What is the difference between sending default routes to a peer and controlling BGP route advertisement

The difference between the following functions is as follows: The implementation is different, but the configurations do not conflict.

- After a BGP device is configured to send a default route to its peer, the BGP device sends a default route with the local address as the next hop address to its peer, regardless of whether there is a default route in the local routing table. This greatly reduces the number of routes on the network and lowers consumption of memory and network resources on the peer.
Run the peer { group-name | ipv4-address | ipv6-address } default-route-advertise [ route-policyroute-policy-name ] [ conditional-route-match-all { ipv4-address1 { mask1 | mask-length1 } } &<1-4> | conditional-route-match-any { ipv4-address2 { mask2 | mask-length2 } } &<1-4> ] command to configure the AR to send the default route to the peer or peer group.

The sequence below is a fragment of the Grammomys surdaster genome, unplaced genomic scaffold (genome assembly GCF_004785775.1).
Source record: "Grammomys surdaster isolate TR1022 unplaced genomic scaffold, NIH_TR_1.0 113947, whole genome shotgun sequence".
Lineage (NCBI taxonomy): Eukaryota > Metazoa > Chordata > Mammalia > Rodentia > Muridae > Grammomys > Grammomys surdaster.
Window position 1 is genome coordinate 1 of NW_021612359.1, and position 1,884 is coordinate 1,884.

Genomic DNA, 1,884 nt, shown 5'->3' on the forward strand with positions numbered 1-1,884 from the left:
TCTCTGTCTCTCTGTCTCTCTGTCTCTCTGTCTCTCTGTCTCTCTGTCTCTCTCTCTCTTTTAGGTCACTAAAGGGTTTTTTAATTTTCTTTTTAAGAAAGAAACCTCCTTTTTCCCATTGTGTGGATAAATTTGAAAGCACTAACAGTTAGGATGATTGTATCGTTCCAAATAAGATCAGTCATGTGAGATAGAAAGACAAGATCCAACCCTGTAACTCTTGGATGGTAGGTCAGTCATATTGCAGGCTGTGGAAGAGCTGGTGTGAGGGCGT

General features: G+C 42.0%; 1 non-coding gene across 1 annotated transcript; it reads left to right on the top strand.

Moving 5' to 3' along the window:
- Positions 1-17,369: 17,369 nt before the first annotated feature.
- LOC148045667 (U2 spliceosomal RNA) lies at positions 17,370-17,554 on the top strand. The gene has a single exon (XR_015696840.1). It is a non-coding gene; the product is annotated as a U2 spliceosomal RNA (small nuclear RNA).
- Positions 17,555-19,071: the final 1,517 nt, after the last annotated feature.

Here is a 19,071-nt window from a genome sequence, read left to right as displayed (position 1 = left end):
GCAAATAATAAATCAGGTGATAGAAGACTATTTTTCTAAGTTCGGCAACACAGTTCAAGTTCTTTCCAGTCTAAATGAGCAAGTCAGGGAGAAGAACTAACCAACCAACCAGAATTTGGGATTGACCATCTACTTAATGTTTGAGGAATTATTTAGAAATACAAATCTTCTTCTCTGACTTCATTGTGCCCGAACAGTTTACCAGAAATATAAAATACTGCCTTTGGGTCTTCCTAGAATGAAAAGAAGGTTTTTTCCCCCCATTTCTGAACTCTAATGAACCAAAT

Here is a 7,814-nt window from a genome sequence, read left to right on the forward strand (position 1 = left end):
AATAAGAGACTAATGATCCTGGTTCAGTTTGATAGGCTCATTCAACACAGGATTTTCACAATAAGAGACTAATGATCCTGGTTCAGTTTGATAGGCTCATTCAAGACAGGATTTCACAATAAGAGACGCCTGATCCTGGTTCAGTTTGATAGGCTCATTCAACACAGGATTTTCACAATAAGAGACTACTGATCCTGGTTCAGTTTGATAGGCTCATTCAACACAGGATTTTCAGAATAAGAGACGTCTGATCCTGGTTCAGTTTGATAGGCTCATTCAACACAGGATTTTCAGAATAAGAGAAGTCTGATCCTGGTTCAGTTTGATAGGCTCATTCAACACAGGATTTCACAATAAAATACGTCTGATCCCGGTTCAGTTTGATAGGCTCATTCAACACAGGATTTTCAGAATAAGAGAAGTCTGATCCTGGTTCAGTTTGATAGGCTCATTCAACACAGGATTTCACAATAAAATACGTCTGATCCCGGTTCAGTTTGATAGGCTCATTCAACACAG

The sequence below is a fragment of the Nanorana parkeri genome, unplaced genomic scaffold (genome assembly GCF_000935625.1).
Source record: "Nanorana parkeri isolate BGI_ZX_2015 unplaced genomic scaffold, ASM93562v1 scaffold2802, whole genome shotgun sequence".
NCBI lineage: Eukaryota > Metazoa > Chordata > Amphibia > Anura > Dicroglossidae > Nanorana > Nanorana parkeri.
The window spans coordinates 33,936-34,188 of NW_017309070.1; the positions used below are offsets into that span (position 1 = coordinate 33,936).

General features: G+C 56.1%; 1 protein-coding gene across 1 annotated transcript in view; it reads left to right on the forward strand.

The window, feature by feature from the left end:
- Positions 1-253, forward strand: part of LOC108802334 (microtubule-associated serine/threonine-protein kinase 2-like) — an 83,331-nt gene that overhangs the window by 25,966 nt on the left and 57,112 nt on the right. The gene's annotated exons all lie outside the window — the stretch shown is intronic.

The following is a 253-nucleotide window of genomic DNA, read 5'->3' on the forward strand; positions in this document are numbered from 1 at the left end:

- After control of BGP route advertisement is configured, you can configure the AR to advertise only routes that the AR wants to advertise or routes that the peer requires. The AR can be configured to control the BGP routes that are advertised globally or to a specified peer (group).
- Run the filter-policy { acl-number | acl-nameacl-name | ip-prefixip-prefix-name } export [ protocol [ process-id ] ] command to configure the AR to control the BGP routes that are advertised globally.
- Run the peer { group-name | ipv4-address | ipv6-address } filter-policy { acl-number | acl-nameacl-name | acl6-number | acl6-nameacl6-name } { import | export } command to configure the AR to control the BGP routes that are advertised to a specified peer (group).

Scroll to top